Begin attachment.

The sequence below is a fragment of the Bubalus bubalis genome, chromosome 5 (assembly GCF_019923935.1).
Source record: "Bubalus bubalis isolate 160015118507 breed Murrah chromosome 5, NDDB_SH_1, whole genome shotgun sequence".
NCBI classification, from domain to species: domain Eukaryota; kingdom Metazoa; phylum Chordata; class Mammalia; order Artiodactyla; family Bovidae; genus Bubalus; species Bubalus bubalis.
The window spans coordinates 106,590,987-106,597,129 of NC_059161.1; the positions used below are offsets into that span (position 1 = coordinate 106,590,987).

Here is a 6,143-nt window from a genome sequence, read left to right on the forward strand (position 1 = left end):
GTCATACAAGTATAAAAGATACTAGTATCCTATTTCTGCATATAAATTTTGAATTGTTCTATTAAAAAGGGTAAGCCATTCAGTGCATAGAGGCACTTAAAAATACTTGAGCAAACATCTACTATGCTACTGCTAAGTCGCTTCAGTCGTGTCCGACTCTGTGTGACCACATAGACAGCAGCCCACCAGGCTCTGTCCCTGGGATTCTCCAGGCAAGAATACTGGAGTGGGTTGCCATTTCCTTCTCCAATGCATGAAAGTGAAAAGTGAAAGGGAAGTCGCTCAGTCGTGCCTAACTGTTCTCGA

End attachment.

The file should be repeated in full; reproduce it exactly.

The sequence below is a fragment of the Bubalus bubalis genome, chromosome 5 (assembly GCF_019923935.1).
Source record: "Bubalus bubalis isolate 160015118507 breed Murrah chromosome 5, NDDB_SH_1, whole genome shotgun sequence".
NCBI classification, from domain to species: domain Eukaryota; kingdom Metazoa; phylum Chordata; class Mammalia; order Artiodactyla; family Bovidae; genus Bubalus; species Bubalus bubalis.
The window spans coordinates 106,590,987-106,597,129 of NC_059161.1; the positions used below are offsets into that span (position 1 = coordinate 106,590,987).

Here is a 6,143-nt window from a genome sequence, read left to right on the forward strand (position 1 = left end):
GTCATACAAGTATAAAAGATACTAGTATCCTATTTCTGCATATAAATTTTGAATTGTTCTATTAAAAAGGGTAAGCCATTCAGTGCATAGAGGCACTTAAAAATACTTGAGCAAACATCTACTATGCTACTGCTAAGTCGCTTCAGTCGTGTCCGACTCTGTGTGACCACATAGACAGCAGCCCACCAGGCTCTGTCCCTGGGATTCTCCAGGCAAGAATACTGGAGTGGGTTGCCATTTCCTTCTCCAATGCATGAAAGTGAAAAGTGAAAGGGAAGTCGCTCAGTCGTGCCTAACTGTTCTCGA